Wakefield Wakefield Castleford • Ossett • Pontefract • Featherstone • Hemsworth • Horbury • Knottingley • Normanton • Stanley • Hemsworth • Osgoldcross • Wakefield •

Geography[edit]

Geology of Yorkshire

The county borders, going anticlockwise from the west: Lancashire, Greater Manchester, Derbyshire, South Yorkshire and North Yorkshire. It lies almost entirely on rocks of carboniferous age which form the southern Pennine fringes in the west[11] and the Yorkshire coalfield further eastwards.[12] In the extreme east of the metropolitan county there are younger deposits of magnesian limestone.[13] The Bradford and Calderdale areas are dominated by the scenery of the eastern slopes of the Pennines, dropping from upland in the west down to the east, and dissected by numerous steep-sided valleys. There is a close conjunction of large scale industry, urban areas and transport routes with open countryside. The dense network of roads, canals and railways and urban development, confined by valleys creates dramatic interplay of views between settlements and the surrounding hillsides.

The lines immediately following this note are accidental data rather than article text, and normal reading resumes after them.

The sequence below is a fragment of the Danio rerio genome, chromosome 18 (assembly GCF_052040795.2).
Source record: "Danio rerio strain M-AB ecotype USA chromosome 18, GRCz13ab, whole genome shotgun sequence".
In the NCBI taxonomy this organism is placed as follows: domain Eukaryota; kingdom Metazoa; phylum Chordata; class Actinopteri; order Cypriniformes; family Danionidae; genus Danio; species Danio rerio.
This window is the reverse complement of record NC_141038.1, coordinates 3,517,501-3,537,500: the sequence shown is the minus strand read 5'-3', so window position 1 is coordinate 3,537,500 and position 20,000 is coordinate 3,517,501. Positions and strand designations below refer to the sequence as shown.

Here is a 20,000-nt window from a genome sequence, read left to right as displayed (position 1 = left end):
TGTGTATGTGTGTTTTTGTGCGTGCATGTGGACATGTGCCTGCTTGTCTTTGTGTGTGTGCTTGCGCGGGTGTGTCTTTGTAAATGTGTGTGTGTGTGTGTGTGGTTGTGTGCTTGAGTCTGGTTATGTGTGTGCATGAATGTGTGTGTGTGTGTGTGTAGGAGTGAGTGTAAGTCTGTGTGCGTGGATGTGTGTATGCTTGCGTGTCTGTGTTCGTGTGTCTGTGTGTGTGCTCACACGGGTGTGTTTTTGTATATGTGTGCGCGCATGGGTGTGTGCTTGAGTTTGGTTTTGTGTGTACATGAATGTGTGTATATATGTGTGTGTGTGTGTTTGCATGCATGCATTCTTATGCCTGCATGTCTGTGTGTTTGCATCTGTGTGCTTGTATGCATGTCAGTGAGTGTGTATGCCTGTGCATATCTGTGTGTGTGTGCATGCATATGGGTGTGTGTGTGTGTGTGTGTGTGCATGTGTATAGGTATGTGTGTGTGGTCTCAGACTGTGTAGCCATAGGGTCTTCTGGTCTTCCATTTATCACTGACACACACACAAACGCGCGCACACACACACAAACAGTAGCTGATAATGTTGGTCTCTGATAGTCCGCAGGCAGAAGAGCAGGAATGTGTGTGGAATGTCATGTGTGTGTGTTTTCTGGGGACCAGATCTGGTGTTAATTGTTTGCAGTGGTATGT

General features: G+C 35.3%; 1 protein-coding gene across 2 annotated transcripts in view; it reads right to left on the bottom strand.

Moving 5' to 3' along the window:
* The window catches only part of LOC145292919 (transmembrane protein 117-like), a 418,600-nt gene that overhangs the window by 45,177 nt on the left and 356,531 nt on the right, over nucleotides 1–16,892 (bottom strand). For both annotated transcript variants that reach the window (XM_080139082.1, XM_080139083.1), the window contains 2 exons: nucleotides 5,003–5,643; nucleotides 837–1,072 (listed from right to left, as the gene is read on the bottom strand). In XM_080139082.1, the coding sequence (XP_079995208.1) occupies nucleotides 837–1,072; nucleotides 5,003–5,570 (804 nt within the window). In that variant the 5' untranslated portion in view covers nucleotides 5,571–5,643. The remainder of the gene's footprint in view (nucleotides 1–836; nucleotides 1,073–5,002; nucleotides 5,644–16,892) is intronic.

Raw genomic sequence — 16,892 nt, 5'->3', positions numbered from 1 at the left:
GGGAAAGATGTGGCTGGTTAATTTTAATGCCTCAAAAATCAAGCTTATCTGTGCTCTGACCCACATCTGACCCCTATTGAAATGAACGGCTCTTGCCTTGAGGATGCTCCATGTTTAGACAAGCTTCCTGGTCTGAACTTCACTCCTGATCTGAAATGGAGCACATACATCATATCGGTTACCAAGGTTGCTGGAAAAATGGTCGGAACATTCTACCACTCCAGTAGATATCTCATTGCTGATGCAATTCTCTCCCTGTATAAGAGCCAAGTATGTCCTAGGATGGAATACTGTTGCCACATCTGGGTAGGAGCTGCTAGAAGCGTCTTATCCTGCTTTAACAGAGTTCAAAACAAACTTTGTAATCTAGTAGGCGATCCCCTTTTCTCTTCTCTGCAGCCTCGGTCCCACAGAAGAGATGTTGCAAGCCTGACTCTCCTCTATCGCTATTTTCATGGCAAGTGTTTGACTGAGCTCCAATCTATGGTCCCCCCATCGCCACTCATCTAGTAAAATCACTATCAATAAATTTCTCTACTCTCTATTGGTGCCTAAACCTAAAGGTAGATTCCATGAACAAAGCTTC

The carboniferous rocks of the Yorkshire coalfield further east have produced a rolling landscape with hills, escarpments and broad valleys. In this landscape there is widespread evidence of both current and former industrial activity. There are numerous derelict or converted mine buildings and recently landscaped former spoil heaps. The scenery is a mixture of built up areas, industrial land with some dereliction, and farmed open country. Ribbon developments along transport routes including canal, road and rail are prominent features of the area although some remnants of the pre industrial landscape and semi-natural vegetation still survive. However, many areas are affected by urban fringe pressures creating fragmented and downgraded landscapes and ever present are urban influences from major cities, smaller industrial towns and former mining villages.